Film Photography

Fomapan 200 in the Konica Auto S2

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Of the many large, heavy 35mm rangefinder cameras I tried over the years, the Konica Auto S2 is one of two that I kept. (The other was the sublime Yashica Lynx 14e.) I liked it better than the vaunted Yashica Electro 35, better than the famed Minolta Hi-Matic 7. I don’t think this camera is objectively better than any of my other now-departed rangefinders — it just fits me better somehow.

Konica Auto S2

Of the cameras that I own but don’t need, of which there are many, I’m trying to give them annual exercise. In August and early September, it was the Auto S2’s turn.

I’m pushing through some Fomapan films that I bought on deep sale not long ago. I’m also experimenting with Ilford’s ID-11 developer. I suppose I could have titled this post “Fomapan 200 in ID-11” as well, because that’s just what I did. I shot the film at EI 125, as I seem to have best luck with it there, and developed it at the ISO 200 time.

One thing I like about ID-11 over HC-110, which has been my go-to, is that I get longer development times. Sometimes HC-110 puts me too close for comfort to five minutes — I’ve gotten unpredictable results with development times faster than that. Yet HC-110 is a more convenient developer for how infrequently I develop film. It keeps so well and it stretches so far!

I brought the Auto S2 with me as I went about my business for several weeks until the film was gone. For whatever reason, I encountered a lot scenes that said “shoot portrait, not landscape” to me. I made some decent photographs, but nothing that should go into my portfolio. Here are some of them.

Moore Road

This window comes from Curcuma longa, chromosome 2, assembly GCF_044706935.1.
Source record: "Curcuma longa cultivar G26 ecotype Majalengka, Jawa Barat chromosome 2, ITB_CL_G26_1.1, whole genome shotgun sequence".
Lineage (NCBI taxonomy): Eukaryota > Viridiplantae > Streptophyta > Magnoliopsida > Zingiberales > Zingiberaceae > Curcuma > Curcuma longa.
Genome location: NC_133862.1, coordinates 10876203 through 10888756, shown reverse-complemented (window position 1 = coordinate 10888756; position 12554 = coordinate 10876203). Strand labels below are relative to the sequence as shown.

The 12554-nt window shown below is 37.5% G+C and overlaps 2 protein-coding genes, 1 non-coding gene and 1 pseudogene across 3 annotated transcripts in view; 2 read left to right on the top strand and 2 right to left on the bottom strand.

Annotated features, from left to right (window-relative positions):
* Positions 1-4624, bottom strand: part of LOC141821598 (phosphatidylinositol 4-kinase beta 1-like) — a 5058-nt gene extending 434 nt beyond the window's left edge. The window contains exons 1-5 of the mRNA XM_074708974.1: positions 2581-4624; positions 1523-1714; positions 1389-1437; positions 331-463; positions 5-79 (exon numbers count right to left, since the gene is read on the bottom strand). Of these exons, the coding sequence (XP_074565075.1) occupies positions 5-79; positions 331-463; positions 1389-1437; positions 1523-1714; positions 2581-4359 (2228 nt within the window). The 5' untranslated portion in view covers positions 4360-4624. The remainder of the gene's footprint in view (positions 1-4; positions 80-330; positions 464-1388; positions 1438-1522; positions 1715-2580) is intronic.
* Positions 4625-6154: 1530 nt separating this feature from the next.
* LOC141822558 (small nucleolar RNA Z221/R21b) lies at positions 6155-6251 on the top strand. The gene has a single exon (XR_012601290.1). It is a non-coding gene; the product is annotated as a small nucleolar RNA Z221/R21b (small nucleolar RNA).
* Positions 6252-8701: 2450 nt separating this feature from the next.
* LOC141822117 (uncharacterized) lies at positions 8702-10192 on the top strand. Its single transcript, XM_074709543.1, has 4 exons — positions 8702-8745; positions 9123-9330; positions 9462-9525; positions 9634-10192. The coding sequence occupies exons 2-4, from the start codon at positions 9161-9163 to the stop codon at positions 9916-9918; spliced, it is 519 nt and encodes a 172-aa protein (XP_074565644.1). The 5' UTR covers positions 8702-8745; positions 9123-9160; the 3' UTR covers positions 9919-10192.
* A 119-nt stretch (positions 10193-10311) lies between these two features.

2021-09-13-0005 proc
At Starkey Park
At Starkey Park
At Starkey Park
6516
VW grille

Every time I shoot the Konica Auto S2, I’m so happy I kept it in Operation Thin the Herd.

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22 thoughts on “Fomapan 200 in the Konica Auto S2

  1. Andy Umbo says:

    The more I read about those nice 60’s and 70’s Japanese single lens rangefinders (and remember using them myself), the more I think I could probably get rid of all the Pentax/Canon film SLR’s I’m hanging on to and just cover my 35mm film “jones” by getting a clean version of one of these. When I really look at what lenses I use when I do shoot those cameras, most of the time I’m in the 35mm to 50mm range anyway, enough so I could make the single lens work for me…

  2. matt says:

    Nice — I liked the railing photo.
    Coincidentally, I’m also shooting this film stock (branded as Arista EDU) in my newly-acquired TLR.

      • matt says:

        That works well for me, then: I’m using D-76 1:1 as my developer of choice at the moment. Hopefully I’ll get a few good ones — this is a ‘learning roll’.

  3. arhphotographic says:

    Many thanks for the timely post as I have to decide soon whether to go with Kentmere or try Fomapan. Once again some great images.
    Andrew

  4. Roger Meade says:

    I love the image of the trail through the woods. It has a surreal feel, as if the trees are going to grab the next passer by. Almost as if you were using a fisheye, not a 45mm.

    • If you try the film, do a test roll where you shoot each shot at 125 and at 200, and have your lab process as normal. Some people prefer this film at 125. I find that when I send this film out to my usual labs I like the look best at 200, but when I develop it myself it looks best at 125. I wish I knew why!

      • Andy Umbo says:

        Your lab may have experience with this film and be pushing it a bit, even tho you tell them you shot it at 200. They could be used to seeing it a little “lite” and giving it a little nudge…

        • That would be my bet. I’ve sent this film to two or three labs and it always comes back fine at 200, so it must just be known in the industry that you need to adjust dev time.

  5. tbm3fan says:

    Speaking of Konica and Fomapan I happen to have put a roll of that film in my Konica Auto S1.6 to give both a try. There is also a roll of Fomapan in my Minolta 600si and Minolta V2. Problem as always is time to shoot since there are other critical time things to finish. When done I’ll be using my standard D-76

  6. I know what you mean about short developing times with HC110. If the time with Dilution B is too short, you can use the unofficial dilution H which is twice the dilution (1+62) and twice the developing time.

    • I don’t know why I get hung up on this, but using Dil. H means I need to use my 500ml tank to get enough developer, and that seems wasteful to me for one roll of 35mm! Maybe I should get over myself.

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